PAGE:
The term “alkenyl” means carbon chains which contain at least one carbon-carbon double bond, and which may be linear or branched or combinations thereof. Examples of alkenyl include vinyl, allyl, isopropenyl, pentenyl, hexenyl, heptenyl, 1-propenyl, 2-butenyl, 2-methyl-2-butenyl, and the like.

The term “alkynyl” means carbon chains which contain at least one carbon-carbon triple bond, and which may be linear or branched or combinations thereof. Examples of alkynyl include ethynyl, propargyl, 3-methyl-1-pentynyl, 2-heptynyl and the like.

The term “alkoxy” means alkyl chains of the designated length which contain at least one ether linkage and which may be linear or branched or combinations thereof. Examples of alkoxy include methoxy, ethoxy, 1-propoxy, 2-propoxy, 1-butoxy, 2-butoxy, methylmethoxy, methylethoxy, methyl-1-propoxy, methyl-2-propoxy, ethyl-2-methoxy, ethyl-1-methoxy and the like.

The term “halogen” includes fluorine, chlorine, bromine and iodine.

The term “aryl” includes monocyclic aromatic rings containing only carbon atoms, and bicyclic aromatic ring systems, wherein at least one ring is an aromatic ring containing only carbon atoms. Examples of aryl include phenyl, naphthyl, benzodioxole and benzocyclobutene.

The term “heteroaryl” includes monocyclic aromatic rings that contain from 1 to 4 heteroatoms selected from nitrogen, oxygen and sulfur, and bicyclic heteroaromatic ring systems containing at least one aromatic ring that contains from 1 to 4 heteroatoms selected from nitrogen, oxygen and sulfur. Examples thereof include, but are not limited to, pyridinyl, furyl, thienyl, pyrrolyl, oxazolyl, thiazolyl, triazolyl, triazinyl, tetrazolyl, thiadiazolyl, imidazolyl, isoxazolyl, isothiazolyl, oxadiazolyl, pyrazolyl, pyrimidinyl, pyrazinyl, pyridazinyl, quinolyl, isoquinolyl, benzimidazolyl, benzofuryl, benzothienyl, indolyl, benzthiazolyl, benzoxazolyl, and the like. In one embodiment of the present invention, heteroaryl is selected from the group consisting of pyridinyl, furyl, thienyl, pyrrolyl, oxazolyl, thiazolyl, triazolyl, triazinyl, tetrazolyl, thiadiazolyl, imidazolyl, pyrazolyl, isoxazolyl, isothiazolyl, oxathiazolyl, pyrimidinyl, pyrazinyl, pyridazinyl, quinolyl, isoquinolyl, benzimidazolyl, benzofuryl, benzothienyl, indolyl, benzthiazolyl, and benzoxazolyl. Bicyclic heteroaromatic rings include, but are not limited to, benzothiadiazole, indole, indazole, benzothiophene, benzofuran, benzimidazole, benzisoxazole, benzothiazole, quinoline, quinazoline, benzotriazole, benzoxazole, isoquinoline, purine, furopyridine, thienopyridine, benzisodiazole, triazolopyrimidine, and 5,6,7,8-tetrahydroquinoline.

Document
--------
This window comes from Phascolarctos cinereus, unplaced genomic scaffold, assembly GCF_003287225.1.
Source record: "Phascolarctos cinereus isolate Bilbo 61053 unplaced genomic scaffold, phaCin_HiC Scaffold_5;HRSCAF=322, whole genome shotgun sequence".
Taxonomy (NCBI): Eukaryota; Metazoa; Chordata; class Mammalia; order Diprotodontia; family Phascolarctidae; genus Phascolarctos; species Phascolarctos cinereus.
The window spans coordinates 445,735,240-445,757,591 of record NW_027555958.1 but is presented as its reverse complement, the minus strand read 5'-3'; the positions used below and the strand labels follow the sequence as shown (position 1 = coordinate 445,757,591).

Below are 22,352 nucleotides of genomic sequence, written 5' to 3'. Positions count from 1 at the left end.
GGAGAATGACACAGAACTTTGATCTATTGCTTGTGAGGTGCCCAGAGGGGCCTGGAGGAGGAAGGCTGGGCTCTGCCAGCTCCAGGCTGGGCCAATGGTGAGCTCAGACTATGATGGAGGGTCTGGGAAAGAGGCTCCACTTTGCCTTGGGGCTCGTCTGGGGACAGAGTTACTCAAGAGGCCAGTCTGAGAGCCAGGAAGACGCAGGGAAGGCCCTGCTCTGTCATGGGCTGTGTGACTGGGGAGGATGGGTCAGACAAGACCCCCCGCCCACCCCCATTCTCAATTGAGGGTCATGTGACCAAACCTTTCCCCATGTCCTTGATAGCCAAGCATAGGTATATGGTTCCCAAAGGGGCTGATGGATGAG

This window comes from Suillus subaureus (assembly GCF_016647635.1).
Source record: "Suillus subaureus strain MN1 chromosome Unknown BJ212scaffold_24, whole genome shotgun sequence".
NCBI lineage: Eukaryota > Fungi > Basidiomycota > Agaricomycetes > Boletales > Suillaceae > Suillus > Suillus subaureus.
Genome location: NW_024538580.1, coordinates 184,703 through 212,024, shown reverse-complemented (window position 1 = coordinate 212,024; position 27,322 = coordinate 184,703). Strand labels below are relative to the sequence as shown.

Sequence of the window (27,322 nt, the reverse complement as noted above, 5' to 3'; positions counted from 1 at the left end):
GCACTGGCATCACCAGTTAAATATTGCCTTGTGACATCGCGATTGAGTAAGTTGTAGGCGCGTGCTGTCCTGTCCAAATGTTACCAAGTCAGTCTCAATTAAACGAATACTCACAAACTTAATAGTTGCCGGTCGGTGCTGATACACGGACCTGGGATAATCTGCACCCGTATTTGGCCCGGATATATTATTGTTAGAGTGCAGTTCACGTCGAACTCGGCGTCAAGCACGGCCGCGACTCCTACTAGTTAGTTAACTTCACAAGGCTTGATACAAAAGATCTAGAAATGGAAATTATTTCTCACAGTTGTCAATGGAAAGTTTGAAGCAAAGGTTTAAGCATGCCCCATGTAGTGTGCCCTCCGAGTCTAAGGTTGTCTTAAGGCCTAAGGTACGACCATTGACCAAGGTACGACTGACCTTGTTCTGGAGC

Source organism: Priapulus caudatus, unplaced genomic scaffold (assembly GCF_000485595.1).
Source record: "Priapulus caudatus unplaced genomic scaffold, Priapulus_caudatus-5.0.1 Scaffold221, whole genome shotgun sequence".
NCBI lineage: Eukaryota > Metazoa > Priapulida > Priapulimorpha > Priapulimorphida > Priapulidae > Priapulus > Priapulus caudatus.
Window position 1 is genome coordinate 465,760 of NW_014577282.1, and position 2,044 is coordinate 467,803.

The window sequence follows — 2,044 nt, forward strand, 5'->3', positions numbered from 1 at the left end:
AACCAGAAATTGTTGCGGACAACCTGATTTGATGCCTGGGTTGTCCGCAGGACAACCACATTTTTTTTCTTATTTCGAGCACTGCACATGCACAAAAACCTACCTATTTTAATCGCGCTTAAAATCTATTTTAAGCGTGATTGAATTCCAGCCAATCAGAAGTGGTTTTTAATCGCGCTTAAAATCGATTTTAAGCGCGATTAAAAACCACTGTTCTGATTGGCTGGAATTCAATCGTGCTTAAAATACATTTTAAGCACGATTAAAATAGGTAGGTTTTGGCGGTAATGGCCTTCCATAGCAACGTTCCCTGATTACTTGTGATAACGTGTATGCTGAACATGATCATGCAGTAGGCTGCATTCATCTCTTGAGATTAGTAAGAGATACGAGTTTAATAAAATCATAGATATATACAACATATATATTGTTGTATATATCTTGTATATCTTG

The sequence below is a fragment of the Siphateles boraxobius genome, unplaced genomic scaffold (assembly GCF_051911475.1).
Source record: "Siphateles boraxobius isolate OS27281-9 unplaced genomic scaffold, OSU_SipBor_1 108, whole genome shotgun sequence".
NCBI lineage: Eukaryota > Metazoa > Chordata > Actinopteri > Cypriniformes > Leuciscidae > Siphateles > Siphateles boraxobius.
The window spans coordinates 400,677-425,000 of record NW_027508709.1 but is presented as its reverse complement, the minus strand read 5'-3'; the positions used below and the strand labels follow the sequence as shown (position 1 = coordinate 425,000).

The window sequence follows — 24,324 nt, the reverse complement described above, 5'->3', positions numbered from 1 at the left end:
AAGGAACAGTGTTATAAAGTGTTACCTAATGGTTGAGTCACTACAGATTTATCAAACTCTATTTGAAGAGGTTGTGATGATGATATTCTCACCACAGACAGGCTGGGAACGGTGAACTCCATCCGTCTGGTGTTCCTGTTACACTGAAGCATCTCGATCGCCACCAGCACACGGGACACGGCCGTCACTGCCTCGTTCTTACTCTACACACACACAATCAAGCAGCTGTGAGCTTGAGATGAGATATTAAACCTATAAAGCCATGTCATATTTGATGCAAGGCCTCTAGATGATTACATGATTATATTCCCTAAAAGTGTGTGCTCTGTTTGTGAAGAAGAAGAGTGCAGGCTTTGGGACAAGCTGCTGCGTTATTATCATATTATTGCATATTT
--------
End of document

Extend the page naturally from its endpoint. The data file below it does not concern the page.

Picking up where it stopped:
The term “cycloalkyl” includes mono- or bicyclic non-aromatic rings containing only carbon atoms. Examples of cycloalkyl include, but are not limited to, cyclopropyl, cyclobutyl, cyclopentyl, cyclohexyl, cycloheptyl.

The term “heterocycloalkyl” is intended to include non-aromatic heterocycles containing one to four heteroatoms selected from nitrogen, oxygen and sulfur. Examples of heterocycloalkyls include, but are not limited to, azetidine, piperidine, morpholine, thiamorpholine, pyrrolidine, imidazolidine, tetrahydrofuran, piperazine, 1-thia-4-aza-cyclohexane.

Certain of the above defined terms may occur more than once in the above formula and upon such occurrence each term shall be defined independently of the other; thus for example, NR6R6 may represent NH2, NHCH3, N(CH3)CH2CH3, and the like.

The term “subject” means a mammal. One embodiment of the term “mammal” is a “human,” said human being either male or female. The instant compounds are also useful for treating or preventing obesity and obesity related disorders in cats and dogs. As such, the term “mammal” includes companion animals such as cats and dogs. The term “mammal in need thereof” refers to a mammal who is in need of treatment or prophylaxis as determined by a researcher, veterinarian, medical doctor or other clinician.

The term “composition”, as in pharmaceutical composition, is intended to encompass a product comprising the active ingredient(s), and the inert ingredient(s) that make up the carrier, as well as any product which results, directly or indirectly, from combination, complexation or aggregation of any two or more of the ingredients, or from dissociation of one or more of the ingredients, or from other types of reactions or interactions of one or more of the ingredients. Accordingly, the pharmaceutical compositions of the present invention encompass any composition made by admixing a compound of the present invention and a pharmaceutically acceptable carrier.

By a bombesin subtype 3 (BRS-3) receptor “agonist” is meant an endogenous or drug substance or compound that can interact with a bombesin subtype 3 receptor and initiate a pharmacological or biochemical response characteristic of bombesin subtype 3 receptor activation. The “agonistic” properties of the compounds of the present invention were measured in the functional assay described below.